Planning a Beach Wedding
by Chris Mann
Planning a beach wedding may sound like it should be easier than planning a ceremony in a house of worship–but there are some alternate factors to take into account. It can be a good idea to do a site visit well ahead of the wedding day to make sure that the location is exactly what you envision.
The Beach Location
It’s worth taking some time to choose this carefully. Getting married in front of the hotel or resort at which you are staying is the most convenient, but bear in mind that the beach may be crowded and there will most likely be onlookers watching the ceremony. They also may appear in the background of your wedding photographs! If privacy is important to you, find out if there is a more secluded beach that you can use–even if it means arranging transportation for the wedding. Find out if the beach is relatively flat, or shelves steeply. Make sure there is enough space between the high tide line and the back of the beach to accommodate your wedding set-up—especially if you have many guests and are planning to seat them. If it’s a remote beach, make sure that there is easy, especially if older or family members or guests with special needs will attend.
North, South, East or West?
Consider which way the beach faces. If there are tall trees or buildings nearby, they may cast a shadow on the beach at your preferred wedding time, depending on the time of year. You may also have strong sunlight shining directly in your eyes and those of your guests. Get local advice from the venue, or your photographer or wedding planner.
Beaches that face the prevailing wind tend to collect weed and other flotsam that is washed ashore – this can look very unattractive. Resorts that are located on such beaches will usually sweep the beach once or twice a day, but only the area in front of their property. Sometimes washed-up debris is only a problem at certain times of the year, so again you should seek local advice.
Quality of the Beach
A beach is not just a beach; the sand can vary in color and texture anywhere from fine white powder to black volcanic grit or pebbles. Make sure to find out what the texture and color of the beach actually is, and don’t rely on brochure photographs! Very fine, soft sand is more comfortable underfoot, but can be a nuisance if a strong breeze is blowing.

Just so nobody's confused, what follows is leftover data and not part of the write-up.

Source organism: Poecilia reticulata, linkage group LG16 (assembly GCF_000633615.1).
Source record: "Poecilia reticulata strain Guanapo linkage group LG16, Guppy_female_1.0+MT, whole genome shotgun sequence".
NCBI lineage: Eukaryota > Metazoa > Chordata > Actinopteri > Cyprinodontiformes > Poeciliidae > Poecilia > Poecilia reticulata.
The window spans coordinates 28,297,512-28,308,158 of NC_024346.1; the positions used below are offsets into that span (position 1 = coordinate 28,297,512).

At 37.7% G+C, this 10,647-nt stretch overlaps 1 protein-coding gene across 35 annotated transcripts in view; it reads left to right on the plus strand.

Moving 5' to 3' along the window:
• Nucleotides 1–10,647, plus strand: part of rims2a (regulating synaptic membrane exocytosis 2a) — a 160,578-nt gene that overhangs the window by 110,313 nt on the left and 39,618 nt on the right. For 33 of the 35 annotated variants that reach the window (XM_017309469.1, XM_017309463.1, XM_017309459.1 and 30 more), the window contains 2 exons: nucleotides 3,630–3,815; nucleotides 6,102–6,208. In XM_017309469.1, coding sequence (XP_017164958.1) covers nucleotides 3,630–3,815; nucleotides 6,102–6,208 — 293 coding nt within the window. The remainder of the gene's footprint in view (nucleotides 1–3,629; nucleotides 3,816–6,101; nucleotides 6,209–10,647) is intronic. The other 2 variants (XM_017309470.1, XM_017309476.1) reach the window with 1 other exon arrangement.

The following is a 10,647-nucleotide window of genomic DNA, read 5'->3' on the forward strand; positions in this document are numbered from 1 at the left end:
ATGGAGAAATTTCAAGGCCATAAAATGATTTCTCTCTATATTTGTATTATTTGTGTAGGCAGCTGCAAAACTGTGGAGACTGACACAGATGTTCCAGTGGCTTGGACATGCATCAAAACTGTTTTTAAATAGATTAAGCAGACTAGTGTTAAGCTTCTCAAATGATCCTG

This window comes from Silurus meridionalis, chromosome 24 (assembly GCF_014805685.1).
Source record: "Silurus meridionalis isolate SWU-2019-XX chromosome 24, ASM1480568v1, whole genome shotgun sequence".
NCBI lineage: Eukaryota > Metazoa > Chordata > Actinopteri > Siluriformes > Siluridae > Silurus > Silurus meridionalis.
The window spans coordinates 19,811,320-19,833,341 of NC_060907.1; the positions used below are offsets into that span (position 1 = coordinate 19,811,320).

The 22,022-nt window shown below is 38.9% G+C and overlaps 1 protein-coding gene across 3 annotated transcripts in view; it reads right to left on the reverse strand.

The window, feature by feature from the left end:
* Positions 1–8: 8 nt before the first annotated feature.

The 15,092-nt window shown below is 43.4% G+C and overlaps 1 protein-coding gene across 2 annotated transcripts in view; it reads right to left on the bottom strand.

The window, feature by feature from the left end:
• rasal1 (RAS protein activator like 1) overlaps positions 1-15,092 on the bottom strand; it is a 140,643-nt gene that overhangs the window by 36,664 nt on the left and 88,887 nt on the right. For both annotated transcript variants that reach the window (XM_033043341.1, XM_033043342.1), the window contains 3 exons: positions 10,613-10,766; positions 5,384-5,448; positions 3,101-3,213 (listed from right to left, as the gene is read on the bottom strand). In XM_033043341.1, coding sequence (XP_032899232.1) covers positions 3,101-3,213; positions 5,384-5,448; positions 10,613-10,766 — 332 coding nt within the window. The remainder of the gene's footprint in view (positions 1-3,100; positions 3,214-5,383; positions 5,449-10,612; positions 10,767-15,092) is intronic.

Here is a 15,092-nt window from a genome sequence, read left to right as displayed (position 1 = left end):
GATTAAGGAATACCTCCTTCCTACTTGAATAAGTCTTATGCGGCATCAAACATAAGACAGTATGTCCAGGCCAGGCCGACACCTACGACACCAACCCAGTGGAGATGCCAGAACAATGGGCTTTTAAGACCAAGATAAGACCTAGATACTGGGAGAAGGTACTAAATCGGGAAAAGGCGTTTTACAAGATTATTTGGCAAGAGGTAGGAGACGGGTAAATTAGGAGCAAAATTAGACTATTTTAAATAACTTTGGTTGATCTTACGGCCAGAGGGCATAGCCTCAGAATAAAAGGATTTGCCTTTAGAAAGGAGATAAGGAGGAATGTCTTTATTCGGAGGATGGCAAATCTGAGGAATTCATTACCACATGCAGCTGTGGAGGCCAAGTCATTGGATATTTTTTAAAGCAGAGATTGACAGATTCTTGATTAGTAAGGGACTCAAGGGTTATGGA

What Time Should You Get Married on the Beach?
This is probably the most important question, especially if you plan to get married in a tropical destination.
Generally, the optimum time is about an hour to an hour and a half before sunset, for a number of reasons. Earlier times may be too hot to be comfortable when the sun is strong and high. This can make it hard to avoid squinting and creating hard, unflattering shadows. The “golden hour” when the sun is low and the day has cooled a little, is the preferred time for beach photography.
Having said this, don’t be tempted to schedule your ceremony too close to the actual sunset. Weddings have a tendency to start late, and it’s better to have ten or fifteen minutes in hand to sip a glass of champagne with your guests, than to wind up having your wedding photos taken in the dark! In the tropics, the sun sets at a steeper angle to the horizon than it does further north, which means that it seems to set more quickly and the period of twilight is shorter. Again, your photographer can offer his or her local knowledge on this.